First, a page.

We do not see things as they are. We see them as we are. – Talmud
Thanks to Laura Atkins for making this happen; it wouldn’t have happened without her persistence. When she first started suggested showing a couple of pictures, I went through a process very similar to what I used to experience when shooting film. Then, I would take a picture, be thrilled when I got the slides back and saw that there was actually an image on the film, then go through each image and be disappointed. The pictures seemed so mundane. Then I went through them again and start to like individual photographs.
With digital, I get four times more pictures – they are free – and I know if they came out about 14 milliseconds after I take each one and look at the megadata on back of the camera. At first, they seem dull, washed out, and boring. When I go back, I start to fall for individual photographs. They become friends. But, when Laura started pushing me to have a little show, the friends began to feel mundane again. Why would anybody want to look at them, What do I have to offer that is different or new? How presumptuous to think I do.
But, at this point, I didn’t have much choice, I had already committed. I printed a couple and fell in love all over again. I remember reading about Vincent van Gogh when I was a kid, and how he painted over paintings that didn’t sell because he was so poor. It seemed so sad until I started to do the same thing. I had a bunch of flowers that I had framed but never sold, so I yanked the backs off and replaced them with three Street Art shots.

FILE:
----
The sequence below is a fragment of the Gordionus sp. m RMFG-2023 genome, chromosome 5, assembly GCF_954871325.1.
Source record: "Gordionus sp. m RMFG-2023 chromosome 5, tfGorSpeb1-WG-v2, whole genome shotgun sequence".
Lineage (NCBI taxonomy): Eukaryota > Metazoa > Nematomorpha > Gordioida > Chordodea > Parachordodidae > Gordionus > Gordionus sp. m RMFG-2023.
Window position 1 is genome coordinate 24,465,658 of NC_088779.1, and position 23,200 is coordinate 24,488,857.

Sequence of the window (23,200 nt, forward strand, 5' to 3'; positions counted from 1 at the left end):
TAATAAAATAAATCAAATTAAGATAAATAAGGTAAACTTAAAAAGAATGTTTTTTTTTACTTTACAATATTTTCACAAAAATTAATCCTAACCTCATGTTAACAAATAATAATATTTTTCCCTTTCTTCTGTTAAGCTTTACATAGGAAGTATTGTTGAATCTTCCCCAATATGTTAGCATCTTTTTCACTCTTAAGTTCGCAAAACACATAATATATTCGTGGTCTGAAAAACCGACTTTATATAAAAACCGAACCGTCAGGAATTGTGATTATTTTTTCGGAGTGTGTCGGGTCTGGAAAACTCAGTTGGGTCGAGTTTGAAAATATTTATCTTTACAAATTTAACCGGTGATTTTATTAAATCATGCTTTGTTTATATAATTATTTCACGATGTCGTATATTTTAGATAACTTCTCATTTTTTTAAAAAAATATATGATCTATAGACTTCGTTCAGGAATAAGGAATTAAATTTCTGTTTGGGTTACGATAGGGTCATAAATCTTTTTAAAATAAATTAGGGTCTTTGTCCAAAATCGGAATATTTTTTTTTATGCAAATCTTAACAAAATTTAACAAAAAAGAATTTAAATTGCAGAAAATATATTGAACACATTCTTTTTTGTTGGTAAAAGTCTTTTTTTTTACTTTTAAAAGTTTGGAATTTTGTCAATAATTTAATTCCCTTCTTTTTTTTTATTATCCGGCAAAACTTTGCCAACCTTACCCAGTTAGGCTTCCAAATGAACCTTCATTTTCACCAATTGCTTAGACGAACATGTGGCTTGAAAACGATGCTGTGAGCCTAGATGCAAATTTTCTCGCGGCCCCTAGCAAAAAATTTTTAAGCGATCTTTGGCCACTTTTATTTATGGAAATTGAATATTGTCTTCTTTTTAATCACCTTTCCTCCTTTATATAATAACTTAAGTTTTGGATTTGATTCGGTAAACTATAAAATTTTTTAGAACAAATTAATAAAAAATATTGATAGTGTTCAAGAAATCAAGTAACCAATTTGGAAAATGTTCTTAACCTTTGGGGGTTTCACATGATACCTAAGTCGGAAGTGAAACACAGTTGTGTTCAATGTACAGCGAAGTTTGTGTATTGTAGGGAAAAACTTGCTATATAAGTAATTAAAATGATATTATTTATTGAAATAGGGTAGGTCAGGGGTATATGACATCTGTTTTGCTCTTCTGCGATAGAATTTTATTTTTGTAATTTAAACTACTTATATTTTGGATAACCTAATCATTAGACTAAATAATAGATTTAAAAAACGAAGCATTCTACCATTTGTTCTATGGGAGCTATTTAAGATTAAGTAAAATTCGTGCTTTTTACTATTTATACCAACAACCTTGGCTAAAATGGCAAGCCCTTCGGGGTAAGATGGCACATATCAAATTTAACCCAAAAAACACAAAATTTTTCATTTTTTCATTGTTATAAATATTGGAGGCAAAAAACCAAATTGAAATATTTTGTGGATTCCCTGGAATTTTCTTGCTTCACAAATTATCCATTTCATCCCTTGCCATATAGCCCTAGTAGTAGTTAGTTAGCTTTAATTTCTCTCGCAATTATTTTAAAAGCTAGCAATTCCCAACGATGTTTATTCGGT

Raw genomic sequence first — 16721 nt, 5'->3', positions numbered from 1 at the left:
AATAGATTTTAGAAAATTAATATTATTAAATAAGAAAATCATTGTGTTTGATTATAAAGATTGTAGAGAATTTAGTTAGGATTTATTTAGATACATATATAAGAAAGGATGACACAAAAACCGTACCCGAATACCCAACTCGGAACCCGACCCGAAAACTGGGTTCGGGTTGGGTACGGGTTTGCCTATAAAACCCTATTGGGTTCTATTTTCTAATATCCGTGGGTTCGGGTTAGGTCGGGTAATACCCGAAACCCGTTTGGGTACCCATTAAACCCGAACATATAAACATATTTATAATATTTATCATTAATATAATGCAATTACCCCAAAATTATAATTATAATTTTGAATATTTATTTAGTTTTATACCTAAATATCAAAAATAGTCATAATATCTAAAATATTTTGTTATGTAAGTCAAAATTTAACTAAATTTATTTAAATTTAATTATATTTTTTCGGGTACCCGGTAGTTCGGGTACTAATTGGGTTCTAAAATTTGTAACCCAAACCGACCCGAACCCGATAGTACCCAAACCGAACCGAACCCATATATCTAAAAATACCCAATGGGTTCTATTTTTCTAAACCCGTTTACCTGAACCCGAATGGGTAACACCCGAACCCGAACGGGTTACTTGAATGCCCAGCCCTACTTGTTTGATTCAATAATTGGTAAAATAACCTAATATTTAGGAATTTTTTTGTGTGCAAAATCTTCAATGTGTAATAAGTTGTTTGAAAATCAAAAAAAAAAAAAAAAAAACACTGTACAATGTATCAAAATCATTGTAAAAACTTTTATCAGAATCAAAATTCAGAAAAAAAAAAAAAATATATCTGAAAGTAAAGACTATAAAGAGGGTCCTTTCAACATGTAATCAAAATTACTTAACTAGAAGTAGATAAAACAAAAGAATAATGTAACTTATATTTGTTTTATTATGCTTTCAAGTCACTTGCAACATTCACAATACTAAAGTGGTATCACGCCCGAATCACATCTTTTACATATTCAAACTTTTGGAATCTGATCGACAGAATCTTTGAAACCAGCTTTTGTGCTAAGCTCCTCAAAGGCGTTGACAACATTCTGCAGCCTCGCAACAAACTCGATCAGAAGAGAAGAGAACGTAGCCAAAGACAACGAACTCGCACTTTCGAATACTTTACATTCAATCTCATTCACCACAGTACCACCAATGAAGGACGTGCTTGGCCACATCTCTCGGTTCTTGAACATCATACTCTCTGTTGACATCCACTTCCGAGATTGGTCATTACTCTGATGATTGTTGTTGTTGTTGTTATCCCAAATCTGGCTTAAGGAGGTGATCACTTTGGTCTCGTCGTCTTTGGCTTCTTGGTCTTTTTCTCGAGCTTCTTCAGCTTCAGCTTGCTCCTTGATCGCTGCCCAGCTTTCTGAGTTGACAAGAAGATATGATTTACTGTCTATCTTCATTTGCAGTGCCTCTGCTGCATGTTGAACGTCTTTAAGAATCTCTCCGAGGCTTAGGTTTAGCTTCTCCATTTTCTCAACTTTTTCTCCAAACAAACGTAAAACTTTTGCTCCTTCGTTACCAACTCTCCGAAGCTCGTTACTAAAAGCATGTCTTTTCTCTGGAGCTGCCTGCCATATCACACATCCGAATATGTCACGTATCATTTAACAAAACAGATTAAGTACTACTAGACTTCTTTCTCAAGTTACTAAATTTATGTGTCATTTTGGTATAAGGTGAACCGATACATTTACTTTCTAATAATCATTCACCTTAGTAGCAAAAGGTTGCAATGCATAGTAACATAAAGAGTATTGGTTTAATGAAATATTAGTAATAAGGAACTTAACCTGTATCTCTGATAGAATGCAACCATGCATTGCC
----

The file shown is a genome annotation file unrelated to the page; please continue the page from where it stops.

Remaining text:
I also ordered five, new, smallish, square frames and made prints for them. The frames arrived as promised but not the mats. As I was semi-melting down, Michele went down to university Art and got some standard 11×14 frames. I went back – in triage mode – and picked four new pictures which I ended up liking even more than the first, four, square pictures.
My plan was to have two different sets of pictures – Street Art and Building Reflections – and an exception for each set (sort of the yang dot in the middle of the yin field). I had two copies of an aerial shot of a Chinese city in the middle of a Karst formation. But, when I pulled it off the wall, it just seemed muddy and I wondered why I could ever have liked it enough to have two framed pictures around the house. But it was late, so I went with it.
When Laura and I got all the pictures hung and I stepped back and looked at them, dressed to go out, I was very happy. Most of these pictures I had only seen on my computer screen and they look very different framed and hanging on a wall. Even better when it is somebody else’s wall.